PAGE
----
On July 7, Sony announced that production of MiniDisc playback equipment would cease in September of 2011. According to Sony, the format’s creator, the blank MiniDisc recording media will continue to be manufactured for up a year beyond the players’ discontinuation.
MiniDisc never made as big a splash as Sony had hoped, at least in markets outside of Asia. Introduced in 1992, Sony had envisioned that the format would be just as ubiquitous in the 1990s as the audio cassette – and another Sony invention, the Walkman – was in the 1980s. Unlike Audio CDs, MiniDiscs offered a more compact design to increase portability, greater durability and anti-skip capabilities, and all MiniDisc playback equipment was capable of writing to recordable and re-writeable media from the outset. By contrast, the first sub-$10,000 CD writers wouldn’t become available until 13 years after Compact Disc’s 1982 introduction to the market, and almost 3 years after MiniDisc was widely available.
Unfortunately, MiniDisc had barriers to adoption from the outset, most of which were placed – deliberately or otherwise – by the company who introduced the format in the first place.
The ’90s marked an era where audio vendors knew there was a growing appetite for improved, portable digital playback, but couldn’t agree on a single platform. Consequently, the market was flush with differing standards, and MiniDisc had to find a place in an environment already crowded with other options vying to be the successor to analog cassettes. Sony never really made an effort to rationalize this, and ignoring past lessons, such as the Beta-vs-VHS wars of the video world, instead seemed to think that this was a perfectly sustainable situation. From Sony’s initial press release announcing MiniDisc:
“The announcement of this important new technology for personal listening supports our view that no single audio format can meet every consumer’s needs,” noted Ron Sommer, president and COO, Sony Corporation of America. “We do not see MD displacing any current formats. Instead, we expect it to co-exist with CD, DAT and other cassette formats, each of which meets specific consumer requirements.”
There were also limitations imposed which dampened consumer interest. MiniDisc used ATRAC audio compression; a proprietary, lossy format which degraded the quality of the audio enough to cause most audiophiles to criticize the medium. And even less-discerning consumers found that while MiniDisc seemed to be a competent digital format, digital duplication was hobbled by a Digital Rights Management scheme known as SCMS, severely limiting one of the format’s most attractive features. Even worse, although the format was licensed to other audio equipment makers, MiniDisc was largely a Sony venture, with little interoperability. But the largest inhibitor to its adoption was price: in North America, 1992-era MiniDisc models sold for between $800 and $1,000; out of reach for many casual listeners, and mostly only affordable by those same affluent, dedicated audiophiles who found its compression methods unattractive.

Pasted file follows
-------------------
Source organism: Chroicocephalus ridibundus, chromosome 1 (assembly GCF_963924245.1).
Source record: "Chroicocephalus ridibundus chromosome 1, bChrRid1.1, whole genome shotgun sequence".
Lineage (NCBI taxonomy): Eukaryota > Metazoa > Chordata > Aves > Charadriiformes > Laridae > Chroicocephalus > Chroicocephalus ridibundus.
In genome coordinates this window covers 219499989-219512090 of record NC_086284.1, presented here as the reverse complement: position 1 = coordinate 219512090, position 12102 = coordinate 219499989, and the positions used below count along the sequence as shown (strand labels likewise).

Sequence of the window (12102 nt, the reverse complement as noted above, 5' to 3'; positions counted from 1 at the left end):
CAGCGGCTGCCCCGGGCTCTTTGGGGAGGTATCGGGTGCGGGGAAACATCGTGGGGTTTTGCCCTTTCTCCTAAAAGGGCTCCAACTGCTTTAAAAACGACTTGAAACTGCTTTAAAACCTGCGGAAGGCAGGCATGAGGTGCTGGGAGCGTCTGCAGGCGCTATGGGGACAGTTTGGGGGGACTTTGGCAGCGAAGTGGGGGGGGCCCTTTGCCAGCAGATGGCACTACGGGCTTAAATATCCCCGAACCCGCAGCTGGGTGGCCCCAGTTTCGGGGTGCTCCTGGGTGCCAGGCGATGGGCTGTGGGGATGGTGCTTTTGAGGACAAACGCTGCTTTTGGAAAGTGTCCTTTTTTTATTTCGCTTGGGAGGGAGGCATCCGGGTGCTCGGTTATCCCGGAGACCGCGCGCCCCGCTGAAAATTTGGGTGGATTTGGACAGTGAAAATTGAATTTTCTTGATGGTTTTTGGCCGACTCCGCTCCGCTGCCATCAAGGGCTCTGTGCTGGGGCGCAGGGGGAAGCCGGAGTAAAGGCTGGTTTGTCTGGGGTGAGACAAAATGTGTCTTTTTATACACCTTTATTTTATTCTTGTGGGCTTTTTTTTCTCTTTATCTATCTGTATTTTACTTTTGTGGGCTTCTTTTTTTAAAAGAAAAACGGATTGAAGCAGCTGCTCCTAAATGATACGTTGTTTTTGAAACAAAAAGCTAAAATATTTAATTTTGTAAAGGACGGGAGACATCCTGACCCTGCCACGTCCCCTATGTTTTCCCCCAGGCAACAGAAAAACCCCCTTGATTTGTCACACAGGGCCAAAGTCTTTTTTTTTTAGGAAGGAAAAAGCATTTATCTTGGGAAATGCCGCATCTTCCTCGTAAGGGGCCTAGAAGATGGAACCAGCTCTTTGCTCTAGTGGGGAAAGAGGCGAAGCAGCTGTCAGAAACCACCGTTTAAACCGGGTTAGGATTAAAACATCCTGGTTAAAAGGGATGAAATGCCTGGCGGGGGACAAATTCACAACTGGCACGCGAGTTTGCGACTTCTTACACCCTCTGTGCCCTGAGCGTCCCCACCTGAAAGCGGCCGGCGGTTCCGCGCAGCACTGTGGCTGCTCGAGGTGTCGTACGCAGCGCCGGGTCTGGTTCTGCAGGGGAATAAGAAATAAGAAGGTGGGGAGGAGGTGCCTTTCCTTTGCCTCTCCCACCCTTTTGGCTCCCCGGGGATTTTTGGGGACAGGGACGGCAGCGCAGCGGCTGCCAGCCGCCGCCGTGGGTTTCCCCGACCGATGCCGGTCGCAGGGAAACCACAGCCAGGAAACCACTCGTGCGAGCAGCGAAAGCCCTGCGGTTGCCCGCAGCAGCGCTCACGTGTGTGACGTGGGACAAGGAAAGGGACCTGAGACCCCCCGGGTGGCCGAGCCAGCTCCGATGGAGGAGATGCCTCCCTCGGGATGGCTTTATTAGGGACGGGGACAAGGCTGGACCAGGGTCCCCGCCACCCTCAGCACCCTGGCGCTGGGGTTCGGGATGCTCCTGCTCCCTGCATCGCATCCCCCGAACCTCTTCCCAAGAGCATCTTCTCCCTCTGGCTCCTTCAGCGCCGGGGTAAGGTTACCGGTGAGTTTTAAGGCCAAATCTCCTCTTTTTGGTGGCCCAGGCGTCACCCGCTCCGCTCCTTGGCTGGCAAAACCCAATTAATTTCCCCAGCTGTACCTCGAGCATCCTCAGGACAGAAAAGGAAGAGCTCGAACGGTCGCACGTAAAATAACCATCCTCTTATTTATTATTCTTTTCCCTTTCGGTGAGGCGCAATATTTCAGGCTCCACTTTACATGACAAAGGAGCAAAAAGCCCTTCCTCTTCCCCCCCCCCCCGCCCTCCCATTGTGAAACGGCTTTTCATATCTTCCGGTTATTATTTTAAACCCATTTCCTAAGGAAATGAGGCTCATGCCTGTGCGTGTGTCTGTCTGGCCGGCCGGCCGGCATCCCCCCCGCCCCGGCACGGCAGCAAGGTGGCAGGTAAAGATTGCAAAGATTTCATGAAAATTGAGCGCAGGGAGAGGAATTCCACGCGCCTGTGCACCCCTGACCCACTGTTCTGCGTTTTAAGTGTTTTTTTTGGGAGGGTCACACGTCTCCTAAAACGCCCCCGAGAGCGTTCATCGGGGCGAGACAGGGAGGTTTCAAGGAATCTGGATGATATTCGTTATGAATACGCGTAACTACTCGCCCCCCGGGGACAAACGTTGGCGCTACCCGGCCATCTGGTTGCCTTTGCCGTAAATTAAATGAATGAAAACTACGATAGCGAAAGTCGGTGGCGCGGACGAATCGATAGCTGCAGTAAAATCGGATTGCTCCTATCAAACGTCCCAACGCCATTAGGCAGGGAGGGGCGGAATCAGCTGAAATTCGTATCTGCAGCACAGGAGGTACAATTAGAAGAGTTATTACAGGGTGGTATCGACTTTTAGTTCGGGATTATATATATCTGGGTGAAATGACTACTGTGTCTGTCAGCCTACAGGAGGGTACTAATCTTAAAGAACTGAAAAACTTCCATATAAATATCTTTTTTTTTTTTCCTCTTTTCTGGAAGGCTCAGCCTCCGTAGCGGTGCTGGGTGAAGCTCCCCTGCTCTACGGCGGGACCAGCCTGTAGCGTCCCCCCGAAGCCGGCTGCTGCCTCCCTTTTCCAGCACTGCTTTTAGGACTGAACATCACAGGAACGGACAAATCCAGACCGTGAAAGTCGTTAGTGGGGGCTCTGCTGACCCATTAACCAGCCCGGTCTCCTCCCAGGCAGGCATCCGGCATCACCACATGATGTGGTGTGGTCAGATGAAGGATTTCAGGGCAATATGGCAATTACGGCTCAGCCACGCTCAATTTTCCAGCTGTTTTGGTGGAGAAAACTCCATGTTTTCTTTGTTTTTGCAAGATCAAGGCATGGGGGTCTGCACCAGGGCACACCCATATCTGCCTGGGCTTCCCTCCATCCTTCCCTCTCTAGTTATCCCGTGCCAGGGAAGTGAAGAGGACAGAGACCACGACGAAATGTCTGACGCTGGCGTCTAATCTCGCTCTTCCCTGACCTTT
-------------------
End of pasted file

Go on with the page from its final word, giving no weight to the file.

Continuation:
While it never really caught on in mass markets outside of Asia, MiniDisc did find a niche in some broadcast and studio operations. By the mid to late ’90s, the price of the recorders and discs dropped enough that smaller, independent artists and musicians found it to be a reasonably good digital recording medium. The small size of portable recorders also made it a useful tool for journalists in the field, being both more durable and providing recordings of better quality than most tape recorders. And smaller radio and broadcast outfits – particularly college radio stations – used MiniDisc as a slightly cheaper alternative to Digital Audio Tape-based systems, and far more reliable than analog cart systems.
A Sony Vaio Desktop with a built-in MiniDisc drive. Source: minidisc.org.
Sony did try to further expand MiniDisc’s uses to improve adoption. Limited data storage capabilities were added, and Sony manufactured a line of music-centric desktop PCs which allowed authoring of audio recordings to MiniDiscs. An improved-quality, higher-density version of the format called Hi-MD made its debut in 2004.
Even so, MiniDisc’s days were numbered. Having enjoyed success in these niche markets for a few years, MiniDisc slowly fell to the wayside as by the early 2000s, digital recording evolved into more fluid stateless, file-based systems. The appearance of Flash Memory paved the way for solid state recording of audio and video, and hard-drive based playback devices allowed both consumers and producers to embrace audio file formats such as WAV, MP3 and AAC, playable on multiple devices regardless of the physical storage medium being used.
No doubt, the merging of media recording and playback devices with nearly-ubiquitous smartphones have only hastened MiniDisc’s demise. In an era where music is downloaded, synced, and played back wirelessly via multiple storage devices, or even using intangible forms of storage, the writing is on the wall for most physical containers of digital media, and MiniDisc could be one of many types of this physical media to go obsolete in the near future.